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Introduction to Magic in The Middle – Part One

By Finn Voldtofte, 2005

The magic in the middle begins with a shift in awareness, from parts to relations between parts.

Imagine a circle of people in conversation. When we are interested in understanding the processes that take place in the conversation, we can pay attention to the individual in the circle, to the circle as a whole (group or team), or to the relations between the participants. All three realities coexist at once, but we can choose to let one of them come in the foreground.

To pay attention to the field of relations is not the same as paying attention to the whole. The parts are still important. The whole is still important. But we are particularly interested in what goes on in the interaction between the parts, and let that reality come in the foreground.

“Magic in the middle” may be found everywhere, where we choose to pay attention to the relations between the parts.

Example: Ants are the parts. The anthill is the whole. The ability of the anthill to maintain itself emerges as a magic in the middle of the ants, when they relate to each other. For instance, ants interact by leaving scent trails of their activity while they search for food.

Magic in the middle is an emerging or arising phenomenon. “Emergence” is used when hitherto isolated elements begin to interact, and lead to qualitative new properties, that could not be predicted from the knowledge of the elements seen by themselves.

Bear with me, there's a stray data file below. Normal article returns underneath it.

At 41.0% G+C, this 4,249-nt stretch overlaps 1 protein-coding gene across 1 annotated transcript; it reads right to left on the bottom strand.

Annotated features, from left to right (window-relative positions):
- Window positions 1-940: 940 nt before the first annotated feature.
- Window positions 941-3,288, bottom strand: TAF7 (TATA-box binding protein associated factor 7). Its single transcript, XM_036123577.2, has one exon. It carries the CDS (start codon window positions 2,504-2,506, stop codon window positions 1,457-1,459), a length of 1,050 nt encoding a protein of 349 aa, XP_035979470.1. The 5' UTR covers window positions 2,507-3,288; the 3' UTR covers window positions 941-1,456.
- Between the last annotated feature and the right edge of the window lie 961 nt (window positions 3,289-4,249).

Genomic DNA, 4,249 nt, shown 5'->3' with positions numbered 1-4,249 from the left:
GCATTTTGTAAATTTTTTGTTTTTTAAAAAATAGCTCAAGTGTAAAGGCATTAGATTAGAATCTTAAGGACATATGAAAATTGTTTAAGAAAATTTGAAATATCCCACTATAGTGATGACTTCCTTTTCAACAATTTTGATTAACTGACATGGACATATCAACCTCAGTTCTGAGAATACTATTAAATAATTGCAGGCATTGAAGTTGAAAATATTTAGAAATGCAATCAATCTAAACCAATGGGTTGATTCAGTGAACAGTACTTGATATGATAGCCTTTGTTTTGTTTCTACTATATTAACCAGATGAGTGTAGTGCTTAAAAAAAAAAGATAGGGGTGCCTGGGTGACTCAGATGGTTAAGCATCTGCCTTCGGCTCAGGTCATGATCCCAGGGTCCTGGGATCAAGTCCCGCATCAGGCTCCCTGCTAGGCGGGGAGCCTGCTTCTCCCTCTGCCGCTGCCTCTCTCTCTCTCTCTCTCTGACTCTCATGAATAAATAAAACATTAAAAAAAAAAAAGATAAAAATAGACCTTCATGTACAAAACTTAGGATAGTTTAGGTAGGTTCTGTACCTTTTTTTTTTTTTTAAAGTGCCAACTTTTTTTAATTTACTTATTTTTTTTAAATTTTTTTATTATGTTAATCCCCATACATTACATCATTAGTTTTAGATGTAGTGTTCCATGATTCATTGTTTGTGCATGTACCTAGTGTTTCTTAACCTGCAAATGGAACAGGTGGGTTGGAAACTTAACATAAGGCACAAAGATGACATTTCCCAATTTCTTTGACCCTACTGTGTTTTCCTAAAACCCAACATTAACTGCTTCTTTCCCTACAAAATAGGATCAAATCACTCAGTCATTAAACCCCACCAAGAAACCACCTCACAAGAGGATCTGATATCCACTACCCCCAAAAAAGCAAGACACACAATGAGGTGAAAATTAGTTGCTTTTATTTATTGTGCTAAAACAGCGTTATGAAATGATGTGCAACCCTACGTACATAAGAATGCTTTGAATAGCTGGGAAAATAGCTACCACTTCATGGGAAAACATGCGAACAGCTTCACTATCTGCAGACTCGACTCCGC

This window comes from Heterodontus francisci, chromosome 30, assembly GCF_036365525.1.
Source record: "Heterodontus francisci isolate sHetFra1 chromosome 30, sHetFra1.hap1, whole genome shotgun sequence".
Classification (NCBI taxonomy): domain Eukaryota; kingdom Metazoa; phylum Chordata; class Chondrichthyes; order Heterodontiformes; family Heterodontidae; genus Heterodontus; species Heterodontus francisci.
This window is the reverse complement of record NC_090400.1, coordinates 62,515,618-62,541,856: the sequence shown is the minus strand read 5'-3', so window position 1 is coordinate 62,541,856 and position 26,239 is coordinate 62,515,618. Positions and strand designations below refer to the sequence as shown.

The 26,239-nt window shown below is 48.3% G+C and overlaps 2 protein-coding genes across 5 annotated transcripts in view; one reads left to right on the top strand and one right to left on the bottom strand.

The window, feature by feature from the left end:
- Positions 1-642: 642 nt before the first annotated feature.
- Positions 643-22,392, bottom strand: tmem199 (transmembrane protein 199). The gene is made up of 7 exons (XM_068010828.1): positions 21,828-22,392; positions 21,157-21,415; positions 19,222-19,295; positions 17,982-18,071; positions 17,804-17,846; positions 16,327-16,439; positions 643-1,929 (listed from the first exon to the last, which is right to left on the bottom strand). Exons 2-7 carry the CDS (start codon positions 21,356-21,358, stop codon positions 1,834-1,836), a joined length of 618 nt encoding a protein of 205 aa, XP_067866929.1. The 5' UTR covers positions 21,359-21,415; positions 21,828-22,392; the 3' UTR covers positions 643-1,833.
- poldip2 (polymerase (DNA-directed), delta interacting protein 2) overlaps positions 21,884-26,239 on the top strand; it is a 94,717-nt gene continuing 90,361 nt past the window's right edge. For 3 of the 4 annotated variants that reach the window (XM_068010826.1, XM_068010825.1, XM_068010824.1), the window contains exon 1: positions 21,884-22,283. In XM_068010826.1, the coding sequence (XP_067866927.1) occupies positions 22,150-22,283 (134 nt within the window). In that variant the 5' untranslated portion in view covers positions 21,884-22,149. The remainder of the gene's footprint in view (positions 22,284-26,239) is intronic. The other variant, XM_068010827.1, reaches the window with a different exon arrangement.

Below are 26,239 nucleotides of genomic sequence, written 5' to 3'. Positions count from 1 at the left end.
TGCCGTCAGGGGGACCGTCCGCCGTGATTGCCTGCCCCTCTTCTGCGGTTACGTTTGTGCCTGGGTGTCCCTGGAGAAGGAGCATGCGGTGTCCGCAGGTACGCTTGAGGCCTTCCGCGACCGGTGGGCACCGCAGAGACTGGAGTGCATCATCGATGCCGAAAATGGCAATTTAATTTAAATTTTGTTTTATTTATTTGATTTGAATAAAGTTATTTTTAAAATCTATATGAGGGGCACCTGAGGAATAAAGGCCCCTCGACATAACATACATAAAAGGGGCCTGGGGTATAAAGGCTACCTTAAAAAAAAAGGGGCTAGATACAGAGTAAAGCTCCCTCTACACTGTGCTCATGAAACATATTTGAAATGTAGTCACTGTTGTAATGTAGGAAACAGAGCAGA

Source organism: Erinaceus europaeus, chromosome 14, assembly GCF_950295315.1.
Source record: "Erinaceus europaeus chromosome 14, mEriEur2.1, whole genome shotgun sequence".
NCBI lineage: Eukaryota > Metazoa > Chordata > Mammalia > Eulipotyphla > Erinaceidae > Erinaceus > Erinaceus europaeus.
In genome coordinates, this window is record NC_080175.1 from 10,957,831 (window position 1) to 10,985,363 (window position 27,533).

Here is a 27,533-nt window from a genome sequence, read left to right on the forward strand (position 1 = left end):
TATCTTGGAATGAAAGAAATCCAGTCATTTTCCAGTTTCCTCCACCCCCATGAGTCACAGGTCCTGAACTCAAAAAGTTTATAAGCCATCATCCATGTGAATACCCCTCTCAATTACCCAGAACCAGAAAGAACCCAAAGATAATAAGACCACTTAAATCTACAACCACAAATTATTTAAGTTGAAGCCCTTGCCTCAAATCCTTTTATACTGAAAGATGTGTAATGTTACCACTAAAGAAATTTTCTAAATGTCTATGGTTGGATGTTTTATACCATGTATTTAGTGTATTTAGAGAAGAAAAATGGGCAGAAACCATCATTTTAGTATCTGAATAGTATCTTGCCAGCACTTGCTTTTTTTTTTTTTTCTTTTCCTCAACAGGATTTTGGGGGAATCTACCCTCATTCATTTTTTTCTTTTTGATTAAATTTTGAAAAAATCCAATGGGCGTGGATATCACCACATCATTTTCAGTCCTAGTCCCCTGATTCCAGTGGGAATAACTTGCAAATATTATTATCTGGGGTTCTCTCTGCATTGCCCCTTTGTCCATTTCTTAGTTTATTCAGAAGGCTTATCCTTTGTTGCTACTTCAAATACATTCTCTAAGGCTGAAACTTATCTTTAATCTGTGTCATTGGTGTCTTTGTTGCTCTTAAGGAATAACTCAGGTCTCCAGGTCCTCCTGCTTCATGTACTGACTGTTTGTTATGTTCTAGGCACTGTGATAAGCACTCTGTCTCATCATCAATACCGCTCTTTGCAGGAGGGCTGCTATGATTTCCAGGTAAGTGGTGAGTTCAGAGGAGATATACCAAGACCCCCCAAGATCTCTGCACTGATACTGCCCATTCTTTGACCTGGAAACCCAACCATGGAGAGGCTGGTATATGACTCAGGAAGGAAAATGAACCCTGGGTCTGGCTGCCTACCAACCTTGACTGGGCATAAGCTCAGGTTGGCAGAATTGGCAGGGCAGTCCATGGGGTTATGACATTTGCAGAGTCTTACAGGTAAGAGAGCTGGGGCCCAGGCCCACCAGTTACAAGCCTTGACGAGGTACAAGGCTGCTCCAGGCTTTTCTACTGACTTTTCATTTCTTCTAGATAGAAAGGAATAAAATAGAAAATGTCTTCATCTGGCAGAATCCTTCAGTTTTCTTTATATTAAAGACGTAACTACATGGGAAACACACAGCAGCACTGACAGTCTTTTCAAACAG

Example: Oxygen and hydrogen together form water. The wetness of water is a new property that cannot be predicted by knowledge of oxygen and hydrogen. Anthill-ness, ability to think, consciousness and traffic jams are other examples of emergent entities.

Magic in the middle is in a way just a “code word” for emergence. The word “magic” indicates that we are not necessarily able to explain how the emergent emerges, but that we can ascertain that it happens.

Magic in the middle is thus a more general term that we can make use of in the situations where it makes sense to distinguish between whether we pay attention to the parts, to the whole, or to the relations between the parts.

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This is the first of six weekly posts taken from an Introduction to Magic in the Middle written by the late Finn Voldtofte in March of 2005 (click the following links to go directly to Part 2, Part 3, Part 4, Part 5, or Part 6)

Finn was one of the original co-founders of the World Café. He worked tirelessly with Juanita Brown to distill and articulate the World Café Design Principles that underlie all World Café practice. Finn was an amazing human being who inspired and touched many, many people on a profound level. His articulation of the “Magic in the Middle” is still one of the most evocative descriptions of what makes World Café “work” and we are honored to publish his words here in this crucial time, when they ring as truly & eloquently as ever.

 


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